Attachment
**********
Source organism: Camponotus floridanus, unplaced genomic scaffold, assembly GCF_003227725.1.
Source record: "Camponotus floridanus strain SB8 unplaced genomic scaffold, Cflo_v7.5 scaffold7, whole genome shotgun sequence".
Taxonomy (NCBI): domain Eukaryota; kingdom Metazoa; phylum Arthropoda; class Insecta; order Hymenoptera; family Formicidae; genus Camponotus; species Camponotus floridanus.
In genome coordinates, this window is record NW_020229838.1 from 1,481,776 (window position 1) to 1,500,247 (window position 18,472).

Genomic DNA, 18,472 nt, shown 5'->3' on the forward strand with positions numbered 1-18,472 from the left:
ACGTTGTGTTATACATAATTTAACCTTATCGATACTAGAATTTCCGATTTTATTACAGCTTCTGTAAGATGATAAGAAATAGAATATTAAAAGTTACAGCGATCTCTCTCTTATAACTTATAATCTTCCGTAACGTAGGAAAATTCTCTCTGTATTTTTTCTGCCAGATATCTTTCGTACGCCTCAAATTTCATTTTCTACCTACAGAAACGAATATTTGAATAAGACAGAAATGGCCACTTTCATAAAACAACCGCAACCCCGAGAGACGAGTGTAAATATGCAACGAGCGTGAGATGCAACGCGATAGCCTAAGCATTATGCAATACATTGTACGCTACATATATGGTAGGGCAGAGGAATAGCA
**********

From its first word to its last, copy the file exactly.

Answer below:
Source organism: Camponotus floridanus, unplaced genomic scaffold, assembly GCF_003227725.1.
Source record: "Camponotus floridanus strain SB8 unplaced genomic scaffold, Cflo_v7.5 scaffold7, whole genome shotgun sequence".
Taxonomy (NCBI): domain Eukaryota; kingdom Metazoa; phylum Arthropoda; class Insecta; order Hymenoptera; family Formicidae; genus Camponotus; species Camponotus floridanus.
In genome coordinates, this window is record NW_020229838.1 from 1,481,776 (window position 1) to 1,500,247 (window position 18,472).

Genomic DNA, 18,472 nt, shown 5'->3' on the forward strand with positions numbered 1-18,472 from the left:
ACGTTGTGTTATACATAATTTAACCTTATCGATACTAGAATTTCCGATTTTATTACAGCTTCTGTAAGATGATAAGAAATAGAATATTAAAAGTTACAGCGATCTCTCTCTTATAACTTATAATCTTCCGTAACGTAGGAAAATTCTCTCTGTATTTTTTCTGCCAGATATCTTTCGTACGCCTCAAATTTCATTTTCTACCTACAGAAACGAATATTTGAATAAGACAGAAATGGCCACTTTCATAAAACAACCGCAACCCCGAGAGACGAGTGTAAATATGCAACGAGCGTGAGATGCAACGCGATAGCCTAAGCATTATGCAATACATTGTACGCTACATATATGGTAGGGCAGAGGAATAGCA